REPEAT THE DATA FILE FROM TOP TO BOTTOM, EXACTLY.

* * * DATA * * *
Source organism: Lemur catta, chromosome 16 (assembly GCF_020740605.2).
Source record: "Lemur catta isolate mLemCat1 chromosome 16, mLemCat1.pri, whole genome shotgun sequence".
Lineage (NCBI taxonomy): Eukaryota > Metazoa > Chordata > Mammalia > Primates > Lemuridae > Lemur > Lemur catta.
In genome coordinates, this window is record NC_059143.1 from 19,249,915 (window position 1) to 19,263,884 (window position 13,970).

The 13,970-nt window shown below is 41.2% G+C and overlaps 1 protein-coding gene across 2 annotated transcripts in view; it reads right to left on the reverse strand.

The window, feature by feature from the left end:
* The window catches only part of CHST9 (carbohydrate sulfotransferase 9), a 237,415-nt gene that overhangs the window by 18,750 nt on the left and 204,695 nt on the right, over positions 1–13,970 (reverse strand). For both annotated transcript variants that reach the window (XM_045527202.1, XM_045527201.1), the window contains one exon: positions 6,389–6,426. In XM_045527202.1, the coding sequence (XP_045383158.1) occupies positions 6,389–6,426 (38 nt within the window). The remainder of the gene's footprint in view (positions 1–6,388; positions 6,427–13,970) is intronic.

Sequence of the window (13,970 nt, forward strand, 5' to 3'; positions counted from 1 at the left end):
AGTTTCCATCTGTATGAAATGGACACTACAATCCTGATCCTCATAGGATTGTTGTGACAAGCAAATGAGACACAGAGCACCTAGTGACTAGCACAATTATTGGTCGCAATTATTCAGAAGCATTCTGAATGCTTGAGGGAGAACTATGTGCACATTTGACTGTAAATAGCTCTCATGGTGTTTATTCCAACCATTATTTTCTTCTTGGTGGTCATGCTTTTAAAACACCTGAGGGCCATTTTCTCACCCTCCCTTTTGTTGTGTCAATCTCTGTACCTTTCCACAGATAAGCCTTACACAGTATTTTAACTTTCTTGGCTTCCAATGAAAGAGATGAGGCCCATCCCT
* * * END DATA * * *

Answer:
Source organism: Lemur catta, chromosome 16 (assembly GCF_020740605.2).
Source record: "Lemur catta isolate mLemCat1 chromosome 16, mLemCat1.pri, whole genome shotgun sequence".
Lineage (NCBI taxonomy): Eukaryota > Metazoa > Chordata > Mammalia > Primates > Lemuridae > Lemur > Lemur catta.
In genome coordinates, this window is record NC_059143.1 from 19,249,915 (window position 1) to 19,263,884 (window position 13,970).

The 13,970-nt window shown below is 41.2% G+C and overlaps 1 protein-coding gene across 2 annotated transcripts in view; it reads right to left on the reverse strand.

The window, feature by feature from the left end:
* The window catches only part of CHST9 (carbohydrate sulfotransferase 9), a 237,415-nt gene that overhangs the window by 18,750 nt on the left and 204,695 nt on the right, over positions 1–13,970 (reverse strand). For both annotated transcript variants that reach the window (XM_045527202.1, XM_045527201.1), the window contains one exon: positions 6,389–6,426. In XM_045527202.1, the coding sequence (XP_045383158.1) occupies positions 6,389–6,426 (38 nt within the window). The remainder of the gene's footprint in view (positions 1–6,388; positions 6,427–13,970) is intronic.

Sequence of the window (13,970 nt, forward strand, 5' to 3'; positions counted from 1 at the left end):
AGTTTCCATCTGTATGAAATGGACACTACAATCCTGATCCTCATAGGATTGTTGTGACAAGCAAATGAGACACAGAGCACCTAGTGACTAGCACAATTATTGGTCGCAATTATTCAGAAGCATTCTGAATGCTTGAGGGAGAACTATGTGCACATTTGACTGTAAATAGCTCTCATGGTGTTTATTCCAACCATTATTTTCTTCTTGGTGGTCATGCTTTTAAAACACCTGAGGGCCATTTTCTCACCCTCCCTTTTGTTGTGTCAATCTCTGTACCTTTCCACAGATAAGCCTTACACAGTATTTTAACTTTCTTGGCTTCCAATGAAAGAGATGAGGCCCATCCCT